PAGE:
Sports Illustrated columnist Peter King has an interesting entry in his Monday Morning Quarterback article this week on how digital video has changed the NFL.
“Two mouse clicks,” said Tennessee defensive coordinator Jim Schwartz during a break in preparing to face Green Bay the other day, “and I have every two-point-conversion play the Packers have run since 2006, and I can watch them, one after the other. That’s how advanced our video systems are now. You’d be a fool not to use it for research.”
Schwartz prepped for Indianapolis two weeks ago by watching every red-zone snap of the Colts since the start of 2007 — 234 plays. He watched them in succession, without a break, just to see what habits the Colts had inside the 20. And last week, he looked at all 182 red-zone snaps of the Packers since the start of last season.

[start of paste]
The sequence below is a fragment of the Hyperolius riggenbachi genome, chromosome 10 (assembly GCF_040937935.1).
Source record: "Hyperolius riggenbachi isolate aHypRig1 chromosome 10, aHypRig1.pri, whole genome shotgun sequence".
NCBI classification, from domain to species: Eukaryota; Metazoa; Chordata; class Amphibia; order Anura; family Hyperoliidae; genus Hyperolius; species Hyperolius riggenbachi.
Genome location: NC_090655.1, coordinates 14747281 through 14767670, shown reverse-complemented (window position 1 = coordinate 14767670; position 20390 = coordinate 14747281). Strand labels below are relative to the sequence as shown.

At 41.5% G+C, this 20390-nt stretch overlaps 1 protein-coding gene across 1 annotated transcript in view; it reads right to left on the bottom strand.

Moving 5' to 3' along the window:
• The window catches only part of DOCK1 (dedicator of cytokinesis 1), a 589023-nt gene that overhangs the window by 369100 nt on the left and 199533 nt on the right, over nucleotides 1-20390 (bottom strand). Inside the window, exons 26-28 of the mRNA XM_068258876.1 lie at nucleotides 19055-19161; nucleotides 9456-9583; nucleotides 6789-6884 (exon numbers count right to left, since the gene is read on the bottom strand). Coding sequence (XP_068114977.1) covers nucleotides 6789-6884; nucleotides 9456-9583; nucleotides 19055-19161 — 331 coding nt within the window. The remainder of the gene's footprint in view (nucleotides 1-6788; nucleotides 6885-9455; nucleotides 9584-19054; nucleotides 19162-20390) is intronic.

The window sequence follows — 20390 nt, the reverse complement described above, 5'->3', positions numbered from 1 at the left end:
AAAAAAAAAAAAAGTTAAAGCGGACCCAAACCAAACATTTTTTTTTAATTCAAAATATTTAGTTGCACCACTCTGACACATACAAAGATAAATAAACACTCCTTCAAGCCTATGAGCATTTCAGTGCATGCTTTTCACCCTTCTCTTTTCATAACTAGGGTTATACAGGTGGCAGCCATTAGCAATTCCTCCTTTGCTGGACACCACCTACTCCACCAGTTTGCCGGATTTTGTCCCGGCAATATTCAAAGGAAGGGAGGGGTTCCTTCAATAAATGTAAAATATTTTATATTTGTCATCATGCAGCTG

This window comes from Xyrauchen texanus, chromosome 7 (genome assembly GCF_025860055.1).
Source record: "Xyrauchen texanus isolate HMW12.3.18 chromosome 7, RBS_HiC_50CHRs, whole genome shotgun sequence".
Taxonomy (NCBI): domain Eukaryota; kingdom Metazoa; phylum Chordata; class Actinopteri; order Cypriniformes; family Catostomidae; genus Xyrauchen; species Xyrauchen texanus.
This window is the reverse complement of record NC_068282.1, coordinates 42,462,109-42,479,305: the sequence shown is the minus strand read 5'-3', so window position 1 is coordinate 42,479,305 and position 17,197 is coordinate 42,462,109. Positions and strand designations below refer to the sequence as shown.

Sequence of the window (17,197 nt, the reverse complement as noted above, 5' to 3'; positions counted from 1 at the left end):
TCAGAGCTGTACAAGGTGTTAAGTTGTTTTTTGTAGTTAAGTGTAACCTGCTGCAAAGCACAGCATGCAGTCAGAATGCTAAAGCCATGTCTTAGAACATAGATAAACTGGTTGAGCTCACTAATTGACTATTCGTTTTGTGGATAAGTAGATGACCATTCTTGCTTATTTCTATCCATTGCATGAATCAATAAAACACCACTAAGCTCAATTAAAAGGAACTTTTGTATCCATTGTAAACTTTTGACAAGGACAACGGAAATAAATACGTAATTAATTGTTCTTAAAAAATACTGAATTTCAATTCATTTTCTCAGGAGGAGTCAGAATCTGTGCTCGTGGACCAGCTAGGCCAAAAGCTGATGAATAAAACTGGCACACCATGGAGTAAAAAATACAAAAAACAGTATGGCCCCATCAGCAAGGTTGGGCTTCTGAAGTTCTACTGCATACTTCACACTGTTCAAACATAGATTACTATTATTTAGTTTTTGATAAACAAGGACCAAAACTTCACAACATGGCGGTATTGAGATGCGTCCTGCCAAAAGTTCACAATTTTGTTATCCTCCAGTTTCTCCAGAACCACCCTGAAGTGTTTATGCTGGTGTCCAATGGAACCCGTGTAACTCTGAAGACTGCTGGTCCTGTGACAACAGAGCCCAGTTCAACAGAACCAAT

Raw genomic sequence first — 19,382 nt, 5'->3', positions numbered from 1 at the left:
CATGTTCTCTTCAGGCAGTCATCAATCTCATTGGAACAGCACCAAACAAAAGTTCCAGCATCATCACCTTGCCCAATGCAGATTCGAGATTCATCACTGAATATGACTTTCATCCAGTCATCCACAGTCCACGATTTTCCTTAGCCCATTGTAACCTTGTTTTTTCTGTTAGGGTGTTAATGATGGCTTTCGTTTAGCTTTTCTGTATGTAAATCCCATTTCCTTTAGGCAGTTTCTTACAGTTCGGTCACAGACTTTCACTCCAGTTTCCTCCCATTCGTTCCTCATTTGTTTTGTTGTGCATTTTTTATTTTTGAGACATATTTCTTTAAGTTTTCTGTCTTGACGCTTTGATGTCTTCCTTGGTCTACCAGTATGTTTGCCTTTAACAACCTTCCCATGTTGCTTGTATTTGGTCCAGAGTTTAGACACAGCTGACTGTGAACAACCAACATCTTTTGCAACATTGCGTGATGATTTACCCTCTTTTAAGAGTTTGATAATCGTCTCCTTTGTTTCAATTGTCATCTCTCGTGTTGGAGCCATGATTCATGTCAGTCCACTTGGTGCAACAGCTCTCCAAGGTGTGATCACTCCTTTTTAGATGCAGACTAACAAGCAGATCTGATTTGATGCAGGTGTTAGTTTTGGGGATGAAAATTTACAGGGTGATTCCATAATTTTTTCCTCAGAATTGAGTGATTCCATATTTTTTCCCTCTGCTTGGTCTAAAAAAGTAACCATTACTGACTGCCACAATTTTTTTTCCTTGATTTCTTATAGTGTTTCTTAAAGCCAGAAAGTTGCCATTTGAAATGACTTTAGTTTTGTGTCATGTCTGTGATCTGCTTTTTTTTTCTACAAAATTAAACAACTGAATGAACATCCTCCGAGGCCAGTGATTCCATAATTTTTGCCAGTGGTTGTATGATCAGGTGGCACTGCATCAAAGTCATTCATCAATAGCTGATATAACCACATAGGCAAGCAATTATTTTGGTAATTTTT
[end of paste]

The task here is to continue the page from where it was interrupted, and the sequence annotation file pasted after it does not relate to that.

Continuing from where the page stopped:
Some 25 years ago, teams would have had to splice film together to show that. Even 10 years ago, the computerization of video wasn’t the same as it is now. In the last four or five years, every team has been outfitted with similar video systems, which enables them to look at every commonality on tape within minutes — every third-and-eight-or-longer, for instance, that the opponent has run since the start of the 2006 season.
I could see something like “sports informatics” emerging as a very popular and lucrative field of study.